No-slip underclothing Patent #: 5566392
ApplicationNo. 10895227 filed on 07/20/2004
US Classes:2/78.1, Underwear2/211, Skirts2/214, Riding2/46, GARMENT PROTECTORS450/101, Upper-leg-encircling compressor, e.g., thigh reducers450/106, Leg anchors450/95, Combined with apparel type garment2/73Underwear
ExaminersPrimary: Hale, Gloria M.
Attorney, Agent or Firm
International ClassesA41B 9/10
FIELD OF THE INVENTION
The field of invention generally relates to undergarments, and particularly to those undergarments worn under skirts and dresses.
BACKGROUND OF THE INVENTION
The modern slip evolved in tandem with dresses and skirts and has generally been subject to the same fashion trends. Early slip-like garments include relatively bulky petticoats that were popular in the nineteenth century and cotton linings ofthe twentieth century. Today, "slip" means a relatively thin, generally opaque or translucent lining, which includes a skirt portion and is intended to be worn as an undergarment. "Skirt" means that part of a dress, coat, robe or other article ofclothing intended to hang below the waist and encompass at least a portion of both of the wearer's legs, and excludes any covering which extends around and along one of the wearer's legs individually such as, for example, a trouser leg.
While slips have met with almost universal acceptance, they are subject to unwanted displacement along the body of the wearer. This unwanted displacement is both unsightly and uncomfortable, and is sometimes referred to as "riding up".
One example of a slip is described in U.S. Pat. No. 1,350,848, issued to Starkweather. The slip of the '848 patent reportedly facilitates passage of air between and through the slip and the outer skirt. However, the slip of the '848 patentappears to be susceptible to riding up.
Clothing designers have from time to time redesigned separate garments to produce a single, unitary undergarment. For example, U.S. Pat. No. 1,121,005, issued to Farnsworth, describes an undergarment combining four separate articles ofclothing into a single, unitary undergarment. The '005 patent reports that a slip-, panty-, bust supporter- and skirt-supporter combination is worn under a dress in lieu of separate undergarments.
U.S. Pat. No. 1,419,940, issued to Mills, describes a combination of a panty and a petticoat to form a single, unitary undergarment. These unitary undergarments, to the extent that they include skirts, are not immune to riding up on thewearer's body.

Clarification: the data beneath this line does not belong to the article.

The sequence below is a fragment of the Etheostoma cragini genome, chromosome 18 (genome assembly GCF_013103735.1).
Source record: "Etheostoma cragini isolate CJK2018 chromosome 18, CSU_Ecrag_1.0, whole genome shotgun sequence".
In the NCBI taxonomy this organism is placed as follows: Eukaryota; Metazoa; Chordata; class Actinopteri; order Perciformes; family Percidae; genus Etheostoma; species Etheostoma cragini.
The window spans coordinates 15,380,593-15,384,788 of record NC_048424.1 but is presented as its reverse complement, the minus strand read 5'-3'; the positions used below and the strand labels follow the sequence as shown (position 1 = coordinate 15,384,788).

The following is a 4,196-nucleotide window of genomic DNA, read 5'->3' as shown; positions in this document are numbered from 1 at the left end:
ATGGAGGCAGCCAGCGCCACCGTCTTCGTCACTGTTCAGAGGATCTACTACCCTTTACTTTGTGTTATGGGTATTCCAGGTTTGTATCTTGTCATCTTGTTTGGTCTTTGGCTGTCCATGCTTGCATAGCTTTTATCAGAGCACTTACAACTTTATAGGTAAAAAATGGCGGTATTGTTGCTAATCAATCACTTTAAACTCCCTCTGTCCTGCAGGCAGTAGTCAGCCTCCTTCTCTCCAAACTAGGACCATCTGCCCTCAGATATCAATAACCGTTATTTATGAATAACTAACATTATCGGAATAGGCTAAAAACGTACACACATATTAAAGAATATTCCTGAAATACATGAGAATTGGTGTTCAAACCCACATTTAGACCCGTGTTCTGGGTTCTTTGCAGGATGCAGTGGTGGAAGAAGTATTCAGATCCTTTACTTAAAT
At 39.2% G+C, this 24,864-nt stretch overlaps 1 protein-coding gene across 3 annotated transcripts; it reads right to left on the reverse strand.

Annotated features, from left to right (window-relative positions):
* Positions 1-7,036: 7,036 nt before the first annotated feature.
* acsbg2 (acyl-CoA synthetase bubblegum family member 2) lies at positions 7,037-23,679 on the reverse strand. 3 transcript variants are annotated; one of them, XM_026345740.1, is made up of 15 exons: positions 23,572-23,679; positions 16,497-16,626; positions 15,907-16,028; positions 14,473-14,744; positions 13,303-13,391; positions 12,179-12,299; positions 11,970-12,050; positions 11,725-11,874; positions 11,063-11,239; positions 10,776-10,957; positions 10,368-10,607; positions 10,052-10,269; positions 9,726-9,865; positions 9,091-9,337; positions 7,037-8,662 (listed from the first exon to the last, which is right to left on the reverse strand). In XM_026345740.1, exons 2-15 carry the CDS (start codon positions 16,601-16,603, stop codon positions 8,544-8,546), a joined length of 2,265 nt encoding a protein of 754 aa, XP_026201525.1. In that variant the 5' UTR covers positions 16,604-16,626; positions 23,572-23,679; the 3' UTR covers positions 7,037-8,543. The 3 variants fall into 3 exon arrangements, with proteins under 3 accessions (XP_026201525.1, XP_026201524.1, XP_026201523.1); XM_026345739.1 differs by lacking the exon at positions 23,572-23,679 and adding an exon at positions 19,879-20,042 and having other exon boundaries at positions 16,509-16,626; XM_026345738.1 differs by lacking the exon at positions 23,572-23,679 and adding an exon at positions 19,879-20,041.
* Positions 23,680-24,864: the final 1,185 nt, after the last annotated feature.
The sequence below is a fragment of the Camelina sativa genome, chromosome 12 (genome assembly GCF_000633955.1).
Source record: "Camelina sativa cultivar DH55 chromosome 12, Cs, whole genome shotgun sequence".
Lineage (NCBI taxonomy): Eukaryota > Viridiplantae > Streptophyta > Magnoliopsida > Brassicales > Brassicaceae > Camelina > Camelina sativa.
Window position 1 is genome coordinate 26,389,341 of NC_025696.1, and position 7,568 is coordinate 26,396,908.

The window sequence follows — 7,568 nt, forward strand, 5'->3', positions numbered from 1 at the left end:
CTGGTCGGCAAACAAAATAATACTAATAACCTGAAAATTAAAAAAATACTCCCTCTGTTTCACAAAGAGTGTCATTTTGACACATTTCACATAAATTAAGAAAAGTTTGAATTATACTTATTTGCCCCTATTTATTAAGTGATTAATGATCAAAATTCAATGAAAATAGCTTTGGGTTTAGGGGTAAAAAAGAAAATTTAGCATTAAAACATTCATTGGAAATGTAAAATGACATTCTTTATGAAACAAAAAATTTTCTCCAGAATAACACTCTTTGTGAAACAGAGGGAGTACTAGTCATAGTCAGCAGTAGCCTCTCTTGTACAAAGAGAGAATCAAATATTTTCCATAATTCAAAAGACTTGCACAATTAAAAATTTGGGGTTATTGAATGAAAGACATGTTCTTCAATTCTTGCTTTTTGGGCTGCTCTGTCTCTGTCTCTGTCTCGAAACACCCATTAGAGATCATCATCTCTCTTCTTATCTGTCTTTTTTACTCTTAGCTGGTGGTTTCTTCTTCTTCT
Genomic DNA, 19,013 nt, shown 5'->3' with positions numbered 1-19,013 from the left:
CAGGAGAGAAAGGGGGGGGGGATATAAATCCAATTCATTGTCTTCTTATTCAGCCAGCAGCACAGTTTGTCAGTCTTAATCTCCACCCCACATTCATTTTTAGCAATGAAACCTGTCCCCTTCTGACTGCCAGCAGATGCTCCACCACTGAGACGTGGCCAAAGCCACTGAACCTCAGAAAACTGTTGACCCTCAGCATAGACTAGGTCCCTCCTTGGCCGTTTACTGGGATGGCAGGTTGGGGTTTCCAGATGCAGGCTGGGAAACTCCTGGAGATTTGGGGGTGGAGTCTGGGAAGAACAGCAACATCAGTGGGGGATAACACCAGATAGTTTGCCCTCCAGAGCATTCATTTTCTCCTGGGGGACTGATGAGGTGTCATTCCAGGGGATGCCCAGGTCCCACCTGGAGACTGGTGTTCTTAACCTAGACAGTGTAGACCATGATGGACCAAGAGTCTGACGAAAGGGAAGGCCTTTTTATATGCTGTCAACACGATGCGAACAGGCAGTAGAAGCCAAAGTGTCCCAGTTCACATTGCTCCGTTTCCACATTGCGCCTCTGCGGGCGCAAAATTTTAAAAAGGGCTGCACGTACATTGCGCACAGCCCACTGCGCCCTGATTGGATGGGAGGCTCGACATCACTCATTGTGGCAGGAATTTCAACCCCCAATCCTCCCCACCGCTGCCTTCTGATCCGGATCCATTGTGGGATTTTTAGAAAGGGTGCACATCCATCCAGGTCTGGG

Undergarments have also been incorporated into outer garments to form unitary, multifunctional clothing. For example, U.S. Pat. No. 1,037,331, issued to Savage, describes a skirt to which bloomers are directly attached. The unitary garmentsare improvements in that they require fewer garments to clothe the wearer. However, neither the unitary undergarments nor the unitary outer garments, by themselves, solve the problem of a slip riding up.
Ordinarily, a slip is a loosely fitting, nonconforming garment. However, some slips have been combined with girdles or corsets, or stand alone in a manner that restricts or controls the shape of the body. For example, in U.S. Pat. No.3,399,679, issued to Barg, a slip is combined with a legged girdle. Front and back panels are reportedly attached to the girdle, so that an onlooker cannot see through the garment when it is worn in public.
U.S. Pat. No. 5,566,392, issued to Dzelzkalns, describes a relatively confining, no-slip undergarment. The garment of the '392 patent combines shorts constructed of elastic material with a front panel that serves as a built-in slip. Theelastic material is said to keep pantyhose in place and to retain the slip in its proper position on the wearer's body. However, a need still exists for a loosely fitting, free-flowing slip that maintains its position and is resistant to riding up.
A relatively recent and currently popular development in slip design is known as a "slimmer slip." The slimmer slip includes panels constructed of a carefully-controlled elastic material, which is engineered to eliminate wrinkles in certainportions of the skimmer slip and to gently smooth the wearer's figure without significantly constricting the wearer's body. However, slimmer skirts are very susceptible to riding up. A need exists for an improved slimmer skirt that does not ride up.
Wearers would welcome a freely flowing slip that is immune to unwanted skirt displacement. Desirably, the freely flowing slip moves naturally with the wearer and flounces in a graceful and attractive manner. Preferably, the freely flowing slipis less restrictive and more comfortable, as compared to previously known undergarments. More preferably, the freely flowing slip can be made in a wide array of styles and designs, and constructed from a variety of fabrics.
SUMMARY OF THE INVENTION
In accordance with the present invention, a garment including a skirt has at least one ring or ribbon that attaches to the inside surface of the skirt. The ring or ribbon is appropriately sized and situated to encircle or entwine the leg of aperson who is wearing the skirt, in order to make the garment stay put or in the desired position. The garment may also include, for example, a waistband and a hem. Depending on the desires and preferences of the user, different patterns, designs, andstyles are available for the garment, as well as lace and other decorative materials. The garment can be made of a wide array of fabrics, so the user may wear a thinner, cooler fabric during the warmer months and a thicker, warmer fabric during thewinter months. The rings are typically made of elastic or other suitable resilient material, and are attached, either permanently or temporarily, to the inside of the slip just above the hem. In a preferred embodiment, the skirt is attached to eachring along approximately one-half of the ring's circumferential length. The remaining circumferential length of the ring is free or not directly attached to the slip.